It seemed 2016 was against me in every facet of my life.

I'm not gonna totally bash 2016, there were definitely good times. I look at  my kids and I see all the good 2016 had to offer. They are happy and healthy and that is all I ever want for them. And they grew into a new life phase with confidence.

But 2016 was a dark tunnel and somehow I emerged, and if I were a lizard, you could say I shed my old self in 2016. I look at myself now with this new shiny skin and know that I would not have this new outllook on life without the sucky year of 2016.

I came out stronger, wiser and able to face 2017, no matter what it brings. I have no expectations anymore. If there is one thing 2016 taught me, it was just to take one day at a time, that is all we have.

Thursday, July 7, 2016

When my son saw me as different

When I became a mother, I never took into consideration that my kids would be growing up in a culture different from my own and where often I am looked at as an outsider. I never in a million years would have thought my kids would think of me as an outsider, or different from them.

But it happened today, my son was embarrassed by me because I was different from the other mothers. It was open day in his class and the students had designed a quiz for the parents to participate in. Walking up to school, my son asked me if I could please not participate in the quiz.

Immediately I knew why, he didn't want me to speak Dutch in front of the class. So I asked him if this was the case and he innocently said, "Yes Mommy, you don't sound like the other mothers when you speak."

My initial reaction was hurt because my own son was embarrassed by me, but of course, I understood. I understood that it was important for him to fit in and not be teased because his mother spoke Dutch with a funny accent. I explained to him that I understood and promised not to participate.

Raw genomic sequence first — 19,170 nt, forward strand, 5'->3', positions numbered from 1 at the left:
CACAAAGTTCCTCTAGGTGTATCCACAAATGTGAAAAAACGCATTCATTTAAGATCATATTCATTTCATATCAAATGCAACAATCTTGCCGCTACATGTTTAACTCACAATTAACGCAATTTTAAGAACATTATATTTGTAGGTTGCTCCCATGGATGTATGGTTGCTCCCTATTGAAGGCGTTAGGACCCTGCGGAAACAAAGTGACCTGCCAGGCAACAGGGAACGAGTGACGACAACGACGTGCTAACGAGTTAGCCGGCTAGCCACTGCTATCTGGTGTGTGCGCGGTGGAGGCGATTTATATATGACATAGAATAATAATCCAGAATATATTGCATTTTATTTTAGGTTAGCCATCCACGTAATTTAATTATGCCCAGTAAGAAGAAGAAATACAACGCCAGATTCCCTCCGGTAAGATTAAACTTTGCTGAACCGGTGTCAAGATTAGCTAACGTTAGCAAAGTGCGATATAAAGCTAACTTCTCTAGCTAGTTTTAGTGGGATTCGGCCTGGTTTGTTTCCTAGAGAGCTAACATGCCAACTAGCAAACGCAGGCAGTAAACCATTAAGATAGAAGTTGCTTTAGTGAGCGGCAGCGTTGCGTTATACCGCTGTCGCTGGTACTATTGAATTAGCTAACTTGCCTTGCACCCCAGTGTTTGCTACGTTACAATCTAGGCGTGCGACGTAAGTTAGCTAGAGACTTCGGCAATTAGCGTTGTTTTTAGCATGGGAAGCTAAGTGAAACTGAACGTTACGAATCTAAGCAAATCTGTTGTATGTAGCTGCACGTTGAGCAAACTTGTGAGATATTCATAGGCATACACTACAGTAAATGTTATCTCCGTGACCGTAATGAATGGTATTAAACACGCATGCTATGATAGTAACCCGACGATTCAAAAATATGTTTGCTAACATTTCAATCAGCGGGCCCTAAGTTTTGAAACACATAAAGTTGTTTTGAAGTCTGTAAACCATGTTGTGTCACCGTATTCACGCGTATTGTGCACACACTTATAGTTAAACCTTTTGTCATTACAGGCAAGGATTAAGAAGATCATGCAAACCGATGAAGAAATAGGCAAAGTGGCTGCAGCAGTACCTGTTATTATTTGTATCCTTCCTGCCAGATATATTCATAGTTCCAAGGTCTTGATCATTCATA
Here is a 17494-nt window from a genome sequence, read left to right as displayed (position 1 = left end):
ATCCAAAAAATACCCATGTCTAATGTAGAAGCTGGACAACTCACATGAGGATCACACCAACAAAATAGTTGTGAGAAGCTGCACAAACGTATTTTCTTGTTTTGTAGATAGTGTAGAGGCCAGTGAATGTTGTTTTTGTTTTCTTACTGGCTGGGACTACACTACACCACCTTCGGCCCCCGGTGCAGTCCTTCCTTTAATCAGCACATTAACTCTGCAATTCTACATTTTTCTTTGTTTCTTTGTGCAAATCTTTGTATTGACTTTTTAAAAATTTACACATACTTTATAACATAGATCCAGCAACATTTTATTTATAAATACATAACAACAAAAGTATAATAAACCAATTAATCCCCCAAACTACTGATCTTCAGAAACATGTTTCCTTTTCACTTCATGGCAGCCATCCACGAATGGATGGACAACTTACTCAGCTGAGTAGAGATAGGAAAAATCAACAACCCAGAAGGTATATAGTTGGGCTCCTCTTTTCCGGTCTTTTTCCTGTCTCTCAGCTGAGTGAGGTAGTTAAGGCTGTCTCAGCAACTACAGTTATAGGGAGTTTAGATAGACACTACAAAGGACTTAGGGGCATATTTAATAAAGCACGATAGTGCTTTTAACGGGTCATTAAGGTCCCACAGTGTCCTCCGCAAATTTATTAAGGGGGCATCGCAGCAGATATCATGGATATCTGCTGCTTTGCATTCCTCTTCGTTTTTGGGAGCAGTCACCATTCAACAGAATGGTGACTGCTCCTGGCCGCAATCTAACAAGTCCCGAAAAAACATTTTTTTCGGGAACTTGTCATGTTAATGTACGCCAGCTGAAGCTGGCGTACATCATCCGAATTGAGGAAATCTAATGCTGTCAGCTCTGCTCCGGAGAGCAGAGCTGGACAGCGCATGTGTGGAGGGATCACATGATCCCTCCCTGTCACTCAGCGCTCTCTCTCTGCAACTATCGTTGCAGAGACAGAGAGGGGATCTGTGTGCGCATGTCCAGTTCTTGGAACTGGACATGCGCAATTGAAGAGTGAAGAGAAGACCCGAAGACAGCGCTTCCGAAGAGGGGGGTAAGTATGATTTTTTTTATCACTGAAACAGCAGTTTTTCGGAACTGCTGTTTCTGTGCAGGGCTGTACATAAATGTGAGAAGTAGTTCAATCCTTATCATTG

When we arrived in his class, he told me to pretend that I didn't have my mobile telephone so I could not participate. He sat quietly at his desk, looking down drawing while the rest of the class geared up for the quiz.

I wanted to be there so badly, to participate and laugh with all the other parents, but I had to do what was best for Luca.

I bent down and whispered in his ear that I loved him and that I needed to get to work. I asked him to please participate with the rest of the kids. I took the pencil from his hand and put his drawing away in his drawer. I grabbed his hand an led him over to a group of his friends and their Dutch mothers.

I asked if he could join their team and he immediately lit up. He jumped right in and began to discuss the quiz answer with his friends. I blew him a kiss goodbye and bit my lip hard hoping to hold back my tears.

I stood there for a moment pretending that I was that mother circled by my son and his friends. I imagined what it would feel like. For those few seconds I lived vicariously through that mother and became enveloped by the laughter and teasing that was going on.

I hurried out of the classroom with a smile on my face and the tears were no longer controllable. I know my son loves me and I really do understand why he felt the way he does, but it still hurts.

I know in my heart one day I will be the coolest mom in the class because I am different. In the meantime, I will keep being different and be myself in hopes that one day they will do the same.




Saturday, June 11, 2016

The moment I belonged

It was like bolt of lightening striking me on the head - the moment I truly felt like part of the Dutch society.

I have patiently waited for 14 years to have this feeling and I was about to give up, and then BAM: I am sitting at a table with seven Dutch ladies at a cooking class talking about life, love and our family, in DUTCH!

The journey to get to this point in my life started about a year ago, when I became friends with my daughter's school friend's mother. Over the past year we have met for dinner a few times and we cultivated a friendship.

This is something I had hoped for for years. I wanted desperately to feel like I belong here, that I am a part of the community. And I tried a lot of different ways to obtain this feeling, but I was never really let into the tight circle of the Dutch culture. It made me very sad and I always felt like an outsider. I felt like that kid on the playground that no one picks for their team.


Don't get me wrong, I have made so many friends over the years. Great friends, really special people that have touched my life in many ways. But they are all expats who tend to move away and never really set down roots in Amsterdam. They leave and my heart breaks.

During the past year my friend invited me several times to her cooking club, but I never had the courage to go. However she didn't give up on me and I finally said yes.